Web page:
How Ice Bridges contribute to freezing
Ice bridges also form at the base of the Falls in the winter months.
The water flows very quickly through the Niagara River, but the ice chunks that go over the Falls collect and freeze to the rocks surrounding the base. Water continues to build on the ice that is there, resulting in an ice sheet or ice bridge that can accumulate anywhere from 40 to 80 feet thick. Air still manages to accumulate beneath the ice, which allows the water to continue to flow beneath the ice. That means the river does not completely freeze over.
In the early years of tourists visiting Niagara Falls, people were actually allowed to walk out onto the ice bridges that had formed at the base of the Falls. But in 1912, the ice bridge broke apart and 3 people who became stranded on chunks of the ice flow were swept down river, into the Whirlpool Rapids and drowned.
In 1938, a massive chunk of ice was swept down river from Lake Erie. It caused a chain raction of mouting ice and rising water levels which damaged the generators of the power station, and also crushed the docks of the Maid of the Mist and did so much damage to the Falls View Steel Arch Bridge that it collapsed a few days later.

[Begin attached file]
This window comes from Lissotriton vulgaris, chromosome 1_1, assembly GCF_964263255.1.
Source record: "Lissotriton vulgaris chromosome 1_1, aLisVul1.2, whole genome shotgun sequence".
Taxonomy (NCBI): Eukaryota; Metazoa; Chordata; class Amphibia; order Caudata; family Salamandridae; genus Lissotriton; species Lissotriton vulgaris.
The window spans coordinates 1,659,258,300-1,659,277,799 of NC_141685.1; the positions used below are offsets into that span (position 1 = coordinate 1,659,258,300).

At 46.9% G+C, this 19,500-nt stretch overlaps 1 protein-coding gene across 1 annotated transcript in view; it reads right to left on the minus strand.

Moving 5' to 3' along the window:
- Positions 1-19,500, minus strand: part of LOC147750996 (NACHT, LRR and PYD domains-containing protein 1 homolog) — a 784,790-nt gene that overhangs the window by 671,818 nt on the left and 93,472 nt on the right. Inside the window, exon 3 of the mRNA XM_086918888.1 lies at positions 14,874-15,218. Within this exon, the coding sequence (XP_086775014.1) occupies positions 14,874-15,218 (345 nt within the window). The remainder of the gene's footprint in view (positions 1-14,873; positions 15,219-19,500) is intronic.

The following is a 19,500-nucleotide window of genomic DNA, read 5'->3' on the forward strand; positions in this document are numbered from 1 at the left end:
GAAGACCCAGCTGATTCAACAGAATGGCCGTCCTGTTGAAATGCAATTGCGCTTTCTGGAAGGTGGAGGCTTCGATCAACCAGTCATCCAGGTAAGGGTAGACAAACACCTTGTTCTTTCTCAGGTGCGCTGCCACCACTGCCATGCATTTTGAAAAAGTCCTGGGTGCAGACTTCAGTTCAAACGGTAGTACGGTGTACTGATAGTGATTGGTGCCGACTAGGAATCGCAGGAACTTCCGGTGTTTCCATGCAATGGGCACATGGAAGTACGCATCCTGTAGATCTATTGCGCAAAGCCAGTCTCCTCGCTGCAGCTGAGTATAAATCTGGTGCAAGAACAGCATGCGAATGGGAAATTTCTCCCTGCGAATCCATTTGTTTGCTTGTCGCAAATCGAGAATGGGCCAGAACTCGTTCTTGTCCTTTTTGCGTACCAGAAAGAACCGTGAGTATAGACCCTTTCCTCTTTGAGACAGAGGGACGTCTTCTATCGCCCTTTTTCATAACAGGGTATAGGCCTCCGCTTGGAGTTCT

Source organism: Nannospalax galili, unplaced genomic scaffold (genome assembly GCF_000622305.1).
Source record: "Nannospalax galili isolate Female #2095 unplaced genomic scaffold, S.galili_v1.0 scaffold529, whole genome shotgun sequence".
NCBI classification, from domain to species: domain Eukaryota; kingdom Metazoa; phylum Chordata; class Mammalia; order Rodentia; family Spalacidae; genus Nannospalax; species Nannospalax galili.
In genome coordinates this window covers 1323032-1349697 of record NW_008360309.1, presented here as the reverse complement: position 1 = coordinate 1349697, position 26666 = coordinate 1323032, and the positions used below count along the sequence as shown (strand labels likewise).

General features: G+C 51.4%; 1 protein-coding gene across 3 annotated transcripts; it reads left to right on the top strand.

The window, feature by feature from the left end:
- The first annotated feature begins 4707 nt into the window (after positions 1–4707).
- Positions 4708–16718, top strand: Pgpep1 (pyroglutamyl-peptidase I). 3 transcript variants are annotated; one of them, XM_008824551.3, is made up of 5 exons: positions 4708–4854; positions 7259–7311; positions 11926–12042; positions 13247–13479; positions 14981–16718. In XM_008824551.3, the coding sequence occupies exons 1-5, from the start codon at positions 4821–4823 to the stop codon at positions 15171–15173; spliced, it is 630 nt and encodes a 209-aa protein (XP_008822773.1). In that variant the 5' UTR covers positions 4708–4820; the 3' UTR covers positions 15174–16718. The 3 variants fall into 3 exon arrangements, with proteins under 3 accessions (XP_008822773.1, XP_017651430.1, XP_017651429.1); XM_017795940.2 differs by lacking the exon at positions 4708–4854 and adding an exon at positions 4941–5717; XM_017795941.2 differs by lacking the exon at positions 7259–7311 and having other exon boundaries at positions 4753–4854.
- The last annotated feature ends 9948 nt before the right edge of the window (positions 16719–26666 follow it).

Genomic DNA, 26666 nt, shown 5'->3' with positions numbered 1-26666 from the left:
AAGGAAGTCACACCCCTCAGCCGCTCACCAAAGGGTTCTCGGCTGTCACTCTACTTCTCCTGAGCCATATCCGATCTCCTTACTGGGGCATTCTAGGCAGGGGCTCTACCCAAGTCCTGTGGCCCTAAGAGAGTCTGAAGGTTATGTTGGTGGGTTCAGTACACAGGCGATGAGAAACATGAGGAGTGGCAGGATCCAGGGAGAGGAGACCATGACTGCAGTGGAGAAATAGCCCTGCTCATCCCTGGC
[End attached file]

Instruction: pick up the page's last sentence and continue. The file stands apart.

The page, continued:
In the 1960’s, an ice boom was placed at the mouth of the Niagara River to keep the ice from Lake Erie from flowing into the lower gorge of the river so an ice bridge will not form, yet it still allows water to continue flowing downstream.
Today, the New York Power Authority & Ontario Power Generation share the responsibility of tending to the 8,800-foot-long ice boom, which consists of steel pontoons that are linked together and anchored to the river’s bottom at Lake Erie's outlet to the Niagara River.